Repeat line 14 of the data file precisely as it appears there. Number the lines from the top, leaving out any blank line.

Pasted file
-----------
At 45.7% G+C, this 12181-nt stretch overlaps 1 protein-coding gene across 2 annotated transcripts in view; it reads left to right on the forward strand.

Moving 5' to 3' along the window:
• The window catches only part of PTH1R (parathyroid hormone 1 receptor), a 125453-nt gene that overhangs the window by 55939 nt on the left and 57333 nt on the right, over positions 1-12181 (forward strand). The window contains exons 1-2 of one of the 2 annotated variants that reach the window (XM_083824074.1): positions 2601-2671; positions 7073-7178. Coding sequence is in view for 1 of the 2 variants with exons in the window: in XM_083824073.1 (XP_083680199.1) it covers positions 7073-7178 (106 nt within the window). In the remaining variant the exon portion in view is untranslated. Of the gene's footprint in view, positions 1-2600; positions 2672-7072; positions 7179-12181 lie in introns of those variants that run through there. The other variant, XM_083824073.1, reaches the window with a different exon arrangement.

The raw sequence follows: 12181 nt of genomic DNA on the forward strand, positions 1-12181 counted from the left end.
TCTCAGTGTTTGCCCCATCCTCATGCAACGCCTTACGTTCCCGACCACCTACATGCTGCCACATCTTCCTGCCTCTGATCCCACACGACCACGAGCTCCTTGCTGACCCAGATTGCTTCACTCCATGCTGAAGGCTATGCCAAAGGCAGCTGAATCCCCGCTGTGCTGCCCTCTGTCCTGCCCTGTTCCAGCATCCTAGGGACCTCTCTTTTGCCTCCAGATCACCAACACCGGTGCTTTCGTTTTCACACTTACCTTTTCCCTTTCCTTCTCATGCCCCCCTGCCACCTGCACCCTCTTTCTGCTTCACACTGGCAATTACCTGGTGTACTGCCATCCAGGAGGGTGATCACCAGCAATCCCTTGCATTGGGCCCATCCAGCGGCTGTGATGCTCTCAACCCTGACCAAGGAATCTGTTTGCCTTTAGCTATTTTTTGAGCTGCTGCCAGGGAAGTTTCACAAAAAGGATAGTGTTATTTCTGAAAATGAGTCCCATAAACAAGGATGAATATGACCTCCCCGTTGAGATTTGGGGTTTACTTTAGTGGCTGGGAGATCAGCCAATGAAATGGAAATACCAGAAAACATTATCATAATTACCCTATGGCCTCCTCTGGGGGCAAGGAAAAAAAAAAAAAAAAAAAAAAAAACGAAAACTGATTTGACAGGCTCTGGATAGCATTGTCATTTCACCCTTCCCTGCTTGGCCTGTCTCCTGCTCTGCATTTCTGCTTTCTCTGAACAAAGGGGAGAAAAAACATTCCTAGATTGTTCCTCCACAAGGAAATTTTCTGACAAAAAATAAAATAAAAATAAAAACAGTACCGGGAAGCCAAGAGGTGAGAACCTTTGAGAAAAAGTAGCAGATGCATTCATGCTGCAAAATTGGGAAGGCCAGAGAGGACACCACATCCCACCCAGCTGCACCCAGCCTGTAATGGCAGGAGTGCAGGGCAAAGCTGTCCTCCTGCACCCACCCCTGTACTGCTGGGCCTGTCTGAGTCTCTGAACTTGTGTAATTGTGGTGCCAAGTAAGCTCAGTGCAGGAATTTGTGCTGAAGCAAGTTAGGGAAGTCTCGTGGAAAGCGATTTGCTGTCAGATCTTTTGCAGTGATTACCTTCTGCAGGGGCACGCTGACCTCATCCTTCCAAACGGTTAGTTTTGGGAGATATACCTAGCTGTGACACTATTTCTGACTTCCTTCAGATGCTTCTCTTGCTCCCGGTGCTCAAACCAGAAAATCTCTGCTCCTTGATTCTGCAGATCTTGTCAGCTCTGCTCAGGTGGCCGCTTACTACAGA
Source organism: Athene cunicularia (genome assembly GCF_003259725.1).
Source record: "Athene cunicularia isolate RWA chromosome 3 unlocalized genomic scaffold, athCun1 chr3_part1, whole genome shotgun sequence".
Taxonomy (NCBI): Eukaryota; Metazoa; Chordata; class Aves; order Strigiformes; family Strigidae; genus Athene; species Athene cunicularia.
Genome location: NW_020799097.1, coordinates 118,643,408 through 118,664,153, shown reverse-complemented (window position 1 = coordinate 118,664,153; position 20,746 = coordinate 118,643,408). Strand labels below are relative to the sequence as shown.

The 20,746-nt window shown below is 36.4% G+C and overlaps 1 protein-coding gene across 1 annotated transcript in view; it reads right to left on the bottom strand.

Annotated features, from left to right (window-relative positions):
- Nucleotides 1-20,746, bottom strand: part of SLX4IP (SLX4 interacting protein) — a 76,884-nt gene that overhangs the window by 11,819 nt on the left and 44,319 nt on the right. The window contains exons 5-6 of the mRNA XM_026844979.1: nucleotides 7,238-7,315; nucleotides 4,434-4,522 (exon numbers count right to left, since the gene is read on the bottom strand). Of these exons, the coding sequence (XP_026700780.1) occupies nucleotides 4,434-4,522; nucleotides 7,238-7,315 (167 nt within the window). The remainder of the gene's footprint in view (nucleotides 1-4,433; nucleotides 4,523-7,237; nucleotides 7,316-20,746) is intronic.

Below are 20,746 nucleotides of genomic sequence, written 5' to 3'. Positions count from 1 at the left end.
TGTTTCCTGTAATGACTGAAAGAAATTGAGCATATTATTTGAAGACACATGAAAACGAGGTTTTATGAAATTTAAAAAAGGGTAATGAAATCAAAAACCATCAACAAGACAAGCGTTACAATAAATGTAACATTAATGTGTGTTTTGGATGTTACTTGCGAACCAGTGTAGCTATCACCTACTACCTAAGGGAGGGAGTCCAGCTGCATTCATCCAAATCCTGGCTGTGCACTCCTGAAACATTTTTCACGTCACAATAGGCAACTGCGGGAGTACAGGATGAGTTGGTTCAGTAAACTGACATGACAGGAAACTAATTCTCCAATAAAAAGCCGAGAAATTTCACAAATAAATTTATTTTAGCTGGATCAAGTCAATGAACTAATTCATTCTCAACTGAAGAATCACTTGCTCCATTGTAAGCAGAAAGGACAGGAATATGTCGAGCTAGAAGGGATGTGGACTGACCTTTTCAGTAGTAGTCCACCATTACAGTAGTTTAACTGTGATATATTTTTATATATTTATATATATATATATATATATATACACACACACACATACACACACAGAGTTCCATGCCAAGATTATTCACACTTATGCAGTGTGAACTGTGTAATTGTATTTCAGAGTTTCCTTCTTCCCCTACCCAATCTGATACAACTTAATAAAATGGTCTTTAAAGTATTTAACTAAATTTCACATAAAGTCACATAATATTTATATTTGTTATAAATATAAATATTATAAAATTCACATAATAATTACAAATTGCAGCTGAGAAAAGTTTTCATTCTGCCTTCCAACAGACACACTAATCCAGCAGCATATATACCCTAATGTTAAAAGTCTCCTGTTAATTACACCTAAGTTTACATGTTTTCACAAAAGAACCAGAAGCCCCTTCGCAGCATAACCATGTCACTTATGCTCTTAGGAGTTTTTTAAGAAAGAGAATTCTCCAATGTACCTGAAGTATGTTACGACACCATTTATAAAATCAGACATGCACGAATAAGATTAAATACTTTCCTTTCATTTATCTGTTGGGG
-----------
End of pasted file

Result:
TGTTTCCTGTAATGACTGAAAGAAATTGAGCATATTATTTGAAGACACATGAAAACGAGGTTTTATGAAATTTAAAAAAGGGTAATGAAATCAAAAACCATCAACAAGACAAGCGTTACAATAAATGTAACATTAATGTGTGTTTTGGATGTTACTTGCGAACCAGTGTAGCTATCACCTACTACCTAAGGGAGGGAGTCCAGCTGCATTCATCCAAATCCTGGCTGTGCACTCCTGAAACATTTTTCACGTCACAATAGGCAACTGCGGGAGTACAGGATGAGTTGGTTCAGTAAACTGACATGACAGGAAACTAATTCTCCAATAAAAAGCCGAGAAATTTCACAAATAAATTTATTTTAGCTGGATCAAGTCAATGAACTAATTCATTCTCAACTGAAGAATCACTTGCTCCATTGTAAGCAGAAAGGACAGGAATATGTCGAGCTAGAAGGGATGTGGACTGACCTTTTCAGTAGTAGTCCACCATTACAGTAGTTTAACTGTGATATATTTTTATATATTTATATATATATATATATATATATACACACACACACATACACACACAGAGTTCCATGCCAAGATTATTCACACTTATGCAGTGTGAACTGTGTAATTGTATTTCAGAGTTTCCTTCTTCCCCTACCCAATCTGATACAACTTAATAAAATGGTCTTTAAAGTATTTAACTAAATTTCACATAAAGTCACATAATATTTATATTTGTTATAAATATAAATATTATAAAATTCACATAATAATTACAAATTGCAGCTGAGAAAAGTTTTCATTCTGCCTTCCAACAGACACACTAATCCAGCAGCATATATACCCTAATGTTAAAAGTCTCCTGTTAATTACACCTAAGTTTACATGTTTTCACAAAAGAACCAGAAGCCCCTTCGCAGCATAACCATGTCACTTATGCTCTTAGGAGTTTTTTAAGAAAGAGAATTCTCCAATGTACCTGAAGTATGTTACGACACCATTTATAAAATCAGACATGCACGAATAAGATTAAATACTTTCCTTTCATTTATCTGTTGGGG